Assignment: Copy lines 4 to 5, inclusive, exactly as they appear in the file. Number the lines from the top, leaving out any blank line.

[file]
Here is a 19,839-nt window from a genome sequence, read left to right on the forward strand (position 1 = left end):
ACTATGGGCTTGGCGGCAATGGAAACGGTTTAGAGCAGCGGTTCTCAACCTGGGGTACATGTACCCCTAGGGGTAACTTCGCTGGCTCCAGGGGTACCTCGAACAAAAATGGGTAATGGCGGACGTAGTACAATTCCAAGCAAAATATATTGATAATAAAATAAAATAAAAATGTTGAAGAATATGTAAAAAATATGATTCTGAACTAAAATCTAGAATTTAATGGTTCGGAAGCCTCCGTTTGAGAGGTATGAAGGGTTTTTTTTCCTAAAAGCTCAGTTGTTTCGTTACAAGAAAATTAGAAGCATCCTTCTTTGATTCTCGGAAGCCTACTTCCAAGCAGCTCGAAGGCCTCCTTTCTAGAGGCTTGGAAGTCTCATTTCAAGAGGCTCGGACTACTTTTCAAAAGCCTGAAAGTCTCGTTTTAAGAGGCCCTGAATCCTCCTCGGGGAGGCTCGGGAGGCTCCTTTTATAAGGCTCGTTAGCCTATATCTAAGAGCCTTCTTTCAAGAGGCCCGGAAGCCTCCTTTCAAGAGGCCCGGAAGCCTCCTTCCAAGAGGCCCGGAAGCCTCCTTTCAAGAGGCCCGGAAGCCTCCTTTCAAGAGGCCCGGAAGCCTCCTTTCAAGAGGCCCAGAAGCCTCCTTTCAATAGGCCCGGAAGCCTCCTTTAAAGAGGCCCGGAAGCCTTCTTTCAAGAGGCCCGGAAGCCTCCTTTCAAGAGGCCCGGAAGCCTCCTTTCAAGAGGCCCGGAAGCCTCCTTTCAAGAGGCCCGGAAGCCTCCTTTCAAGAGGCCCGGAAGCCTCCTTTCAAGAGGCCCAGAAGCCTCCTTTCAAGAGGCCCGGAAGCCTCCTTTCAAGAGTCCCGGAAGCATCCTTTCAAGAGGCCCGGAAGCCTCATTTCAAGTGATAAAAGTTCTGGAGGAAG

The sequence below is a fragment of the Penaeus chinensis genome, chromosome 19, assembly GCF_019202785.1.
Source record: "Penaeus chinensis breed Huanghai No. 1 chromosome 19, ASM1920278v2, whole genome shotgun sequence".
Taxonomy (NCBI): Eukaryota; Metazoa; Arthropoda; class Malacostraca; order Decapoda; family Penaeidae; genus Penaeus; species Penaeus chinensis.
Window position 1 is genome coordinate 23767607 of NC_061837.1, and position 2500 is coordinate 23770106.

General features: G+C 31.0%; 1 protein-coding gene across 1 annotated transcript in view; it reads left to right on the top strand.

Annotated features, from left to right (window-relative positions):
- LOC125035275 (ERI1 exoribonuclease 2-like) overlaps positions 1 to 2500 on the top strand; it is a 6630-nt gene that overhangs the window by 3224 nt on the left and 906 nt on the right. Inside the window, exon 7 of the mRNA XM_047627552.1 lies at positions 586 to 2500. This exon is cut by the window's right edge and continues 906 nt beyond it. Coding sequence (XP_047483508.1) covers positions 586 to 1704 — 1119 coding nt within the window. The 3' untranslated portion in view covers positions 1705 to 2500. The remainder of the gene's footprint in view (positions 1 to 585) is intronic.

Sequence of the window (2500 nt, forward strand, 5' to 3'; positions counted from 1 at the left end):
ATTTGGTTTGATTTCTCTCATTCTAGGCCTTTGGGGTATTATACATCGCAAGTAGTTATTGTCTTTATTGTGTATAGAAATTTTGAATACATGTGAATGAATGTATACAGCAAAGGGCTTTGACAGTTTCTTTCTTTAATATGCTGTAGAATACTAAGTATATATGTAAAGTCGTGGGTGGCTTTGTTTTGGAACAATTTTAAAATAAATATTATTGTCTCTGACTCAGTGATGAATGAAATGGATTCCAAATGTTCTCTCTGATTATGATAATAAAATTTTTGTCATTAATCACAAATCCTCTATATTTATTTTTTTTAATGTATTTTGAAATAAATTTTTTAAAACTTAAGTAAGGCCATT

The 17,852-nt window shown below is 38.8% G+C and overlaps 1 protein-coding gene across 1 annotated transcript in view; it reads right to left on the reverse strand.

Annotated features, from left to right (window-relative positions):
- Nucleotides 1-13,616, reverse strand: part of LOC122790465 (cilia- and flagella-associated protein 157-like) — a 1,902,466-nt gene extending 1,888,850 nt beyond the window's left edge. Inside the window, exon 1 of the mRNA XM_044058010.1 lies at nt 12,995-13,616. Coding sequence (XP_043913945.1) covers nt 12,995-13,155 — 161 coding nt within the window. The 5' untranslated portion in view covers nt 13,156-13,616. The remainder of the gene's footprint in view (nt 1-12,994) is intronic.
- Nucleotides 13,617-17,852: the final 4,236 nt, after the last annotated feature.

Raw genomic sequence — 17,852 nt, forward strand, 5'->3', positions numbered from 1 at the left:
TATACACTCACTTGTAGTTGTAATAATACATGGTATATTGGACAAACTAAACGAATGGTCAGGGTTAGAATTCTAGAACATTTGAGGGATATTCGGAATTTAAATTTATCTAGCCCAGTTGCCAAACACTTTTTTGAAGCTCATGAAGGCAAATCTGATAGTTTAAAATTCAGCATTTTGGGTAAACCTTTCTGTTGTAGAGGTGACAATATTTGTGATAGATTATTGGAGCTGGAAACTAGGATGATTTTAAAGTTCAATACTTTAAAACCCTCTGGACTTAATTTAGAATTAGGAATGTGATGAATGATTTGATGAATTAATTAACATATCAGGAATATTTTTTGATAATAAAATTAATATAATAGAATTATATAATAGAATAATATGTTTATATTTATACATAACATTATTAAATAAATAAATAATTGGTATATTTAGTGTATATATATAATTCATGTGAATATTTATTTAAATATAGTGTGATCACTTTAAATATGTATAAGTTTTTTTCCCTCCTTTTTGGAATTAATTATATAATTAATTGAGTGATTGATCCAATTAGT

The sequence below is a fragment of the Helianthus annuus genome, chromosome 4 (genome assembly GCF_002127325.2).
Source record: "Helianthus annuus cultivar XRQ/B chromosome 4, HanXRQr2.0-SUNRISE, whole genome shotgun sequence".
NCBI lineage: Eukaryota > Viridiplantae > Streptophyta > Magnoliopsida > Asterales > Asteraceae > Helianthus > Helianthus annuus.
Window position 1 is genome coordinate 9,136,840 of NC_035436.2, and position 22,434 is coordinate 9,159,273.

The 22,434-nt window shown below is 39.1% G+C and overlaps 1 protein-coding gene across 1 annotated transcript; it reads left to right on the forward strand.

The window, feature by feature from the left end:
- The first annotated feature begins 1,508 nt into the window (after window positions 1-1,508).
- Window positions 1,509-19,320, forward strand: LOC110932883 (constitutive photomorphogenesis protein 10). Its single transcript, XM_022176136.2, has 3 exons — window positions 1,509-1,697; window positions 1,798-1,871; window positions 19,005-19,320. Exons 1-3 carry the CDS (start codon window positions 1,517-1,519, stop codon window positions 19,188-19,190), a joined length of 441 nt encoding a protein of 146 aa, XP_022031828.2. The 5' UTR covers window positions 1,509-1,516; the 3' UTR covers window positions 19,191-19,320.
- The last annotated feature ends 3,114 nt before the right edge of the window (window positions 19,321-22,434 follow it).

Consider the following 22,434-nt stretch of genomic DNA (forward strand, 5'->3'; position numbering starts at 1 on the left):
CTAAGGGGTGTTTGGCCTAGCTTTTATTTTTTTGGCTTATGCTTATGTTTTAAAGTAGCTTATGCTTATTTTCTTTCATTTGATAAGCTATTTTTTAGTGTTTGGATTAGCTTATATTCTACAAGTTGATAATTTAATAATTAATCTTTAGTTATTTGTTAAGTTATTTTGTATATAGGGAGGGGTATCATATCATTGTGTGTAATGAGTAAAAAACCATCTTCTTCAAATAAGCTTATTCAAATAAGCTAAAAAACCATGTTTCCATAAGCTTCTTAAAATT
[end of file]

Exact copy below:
Source record: "Penaeus chinensis breed Huanghai No. 1 chromosome 19, ASM1920278v2, whole genome shotgun sequence".
Taxonomy (NCBI): Eukaryota; Metazoa; Arthropoda; class Malacostraca; order Decapoda; family Penaeidae; genus Penaeus; species Penaeus chinensis.